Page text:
Glendale Heights bonfire explosion victim is "completely healed," wants to save lives as a burn unit nurse

LOMBARD, Ill. (WLS) -- Nearly one year after a bonfire explosion in Glendale Heights injured 12 students, one of those victims is talking about her road to recovery and how her experience is inspiring her to help save lives.

Sunday marks one year since the bonfire explosion, 16-year-old Alyssa Wolff and 11 of her friends were injured after someone threw gasoline on the flames.

Alyssa spent six days in the Loyola University Medical Center Burn Center, with her face wrapped in gauze. It's an experience that changed her life.

"I want to apply at Loyola University and then get into the nursing program and then hopefully become a burn nurse at Loyola," Wolff told ABC 7 shortly after the incident happened.

Today, Wolff is still going strong.

"I'm happy that I finally know what I want to do," Wolff said. "I love the atmosphere of like helping another person and being to relate to what they're going through and being in their shoes."

Wolff's mother Dawn Wolff is overcome with pride.

"From tragedy came my daughter's clarity and I'm happy that she wants to help other people, 'cause nurses are awesome," Dawn said.

Alyssa is joining an elite group of people who have turned their tragedy into positivity.

There are multiple nurses and doctors at Loyola Medicine, where Alyssa was treated for her burns, who were burned themselves.

"There's a new thing we're talking about in the burn world, particularly, is post traumatic growth. You've had a bad outcome and you don't let it take you down. You actually go off and do better," said Loyola Medicine Burn Surgeon, Dr. Arthur Sanford.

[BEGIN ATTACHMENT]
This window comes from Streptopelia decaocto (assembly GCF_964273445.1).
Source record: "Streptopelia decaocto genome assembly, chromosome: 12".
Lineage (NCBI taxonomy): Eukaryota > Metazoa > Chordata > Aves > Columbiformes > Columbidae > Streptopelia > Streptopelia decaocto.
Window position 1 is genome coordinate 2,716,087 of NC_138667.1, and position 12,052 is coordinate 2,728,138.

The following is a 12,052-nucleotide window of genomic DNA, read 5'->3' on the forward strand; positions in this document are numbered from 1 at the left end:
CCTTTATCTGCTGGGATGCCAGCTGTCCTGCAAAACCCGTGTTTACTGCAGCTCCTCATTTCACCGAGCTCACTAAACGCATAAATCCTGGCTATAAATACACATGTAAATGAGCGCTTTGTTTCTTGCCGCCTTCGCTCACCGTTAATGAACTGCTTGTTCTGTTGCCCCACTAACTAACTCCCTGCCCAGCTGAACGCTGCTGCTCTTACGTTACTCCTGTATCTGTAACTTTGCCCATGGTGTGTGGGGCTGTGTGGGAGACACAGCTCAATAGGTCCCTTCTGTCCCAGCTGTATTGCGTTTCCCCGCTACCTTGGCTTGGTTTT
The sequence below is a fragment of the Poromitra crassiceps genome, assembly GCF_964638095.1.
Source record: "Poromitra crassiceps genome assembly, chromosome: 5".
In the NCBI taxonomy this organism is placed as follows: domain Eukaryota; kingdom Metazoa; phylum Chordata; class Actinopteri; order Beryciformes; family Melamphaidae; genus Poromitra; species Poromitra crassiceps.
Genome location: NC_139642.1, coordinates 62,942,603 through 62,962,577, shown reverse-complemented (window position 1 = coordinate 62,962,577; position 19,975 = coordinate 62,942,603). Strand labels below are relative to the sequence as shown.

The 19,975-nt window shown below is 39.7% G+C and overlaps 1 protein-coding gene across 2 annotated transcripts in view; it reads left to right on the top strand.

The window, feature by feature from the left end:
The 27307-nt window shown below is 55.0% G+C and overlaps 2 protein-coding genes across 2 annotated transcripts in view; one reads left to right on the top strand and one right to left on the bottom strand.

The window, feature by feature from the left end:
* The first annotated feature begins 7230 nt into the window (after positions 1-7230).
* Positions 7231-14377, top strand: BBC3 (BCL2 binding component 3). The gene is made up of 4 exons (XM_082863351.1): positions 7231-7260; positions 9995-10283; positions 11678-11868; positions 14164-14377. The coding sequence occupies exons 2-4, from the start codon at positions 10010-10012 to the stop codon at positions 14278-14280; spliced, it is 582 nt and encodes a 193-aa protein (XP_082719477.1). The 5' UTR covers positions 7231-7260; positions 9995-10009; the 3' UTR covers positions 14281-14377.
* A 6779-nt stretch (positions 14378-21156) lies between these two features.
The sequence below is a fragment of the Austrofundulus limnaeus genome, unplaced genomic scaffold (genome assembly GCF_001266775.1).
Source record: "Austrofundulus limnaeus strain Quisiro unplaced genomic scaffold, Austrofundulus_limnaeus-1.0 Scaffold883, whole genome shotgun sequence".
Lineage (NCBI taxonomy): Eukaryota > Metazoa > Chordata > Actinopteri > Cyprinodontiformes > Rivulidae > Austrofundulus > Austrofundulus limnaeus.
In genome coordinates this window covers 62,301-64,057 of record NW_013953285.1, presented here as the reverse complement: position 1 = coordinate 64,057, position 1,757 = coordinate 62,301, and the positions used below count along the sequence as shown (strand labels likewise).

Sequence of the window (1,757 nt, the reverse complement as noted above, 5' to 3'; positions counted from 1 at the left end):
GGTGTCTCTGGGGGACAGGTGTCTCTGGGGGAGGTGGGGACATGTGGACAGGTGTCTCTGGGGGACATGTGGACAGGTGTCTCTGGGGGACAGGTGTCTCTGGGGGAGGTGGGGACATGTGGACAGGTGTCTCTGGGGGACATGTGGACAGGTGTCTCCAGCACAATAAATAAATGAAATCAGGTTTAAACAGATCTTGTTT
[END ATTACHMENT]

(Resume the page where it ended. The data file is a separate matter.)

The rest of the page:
That's exactly what Alyssa is doing; she's living better from a year ago to today.

As bonfire season comes around again, Alyssa has a warning.

"It's very dangerous and there's evidence. Proof. Things can go bad. Save someone's life. Don't use gasoline or lighter fluid," Wolff said.

Here are more tips from Loyola Medicine Burn Unit to have a safe bonfire as the weather warms up:

- Check the weather. If high winds are forecast, cancel the bonfire.

- Make a fire pit and clear all brush from the area.

- Keep a bucket of water and garden hose nearby.

- The safest way to start a fire is with newspapers and small kindling. If you have to use charcoal lighter fluid, make sure to seal the container and keep it well away from the fire. Never use lighter fluid once the fire has started.

- Never use an accelerant such as gasoline, diesel fuel or kerosene.

- Do not spray aerosols or toss canisters or fireworks into the fire.

- Limit the bonfire to a manageable size - no more than about four feet by four feet.

- Keep a safe distance from the fire, and don't horse around.

- Do not drink alcohol.

- Make sure to put the fire out completely - stir the ashes and douse thoroughly with water. (Loyola's burn center has treated multiple patients who suffered burns after inadvertently walking on ashes.)
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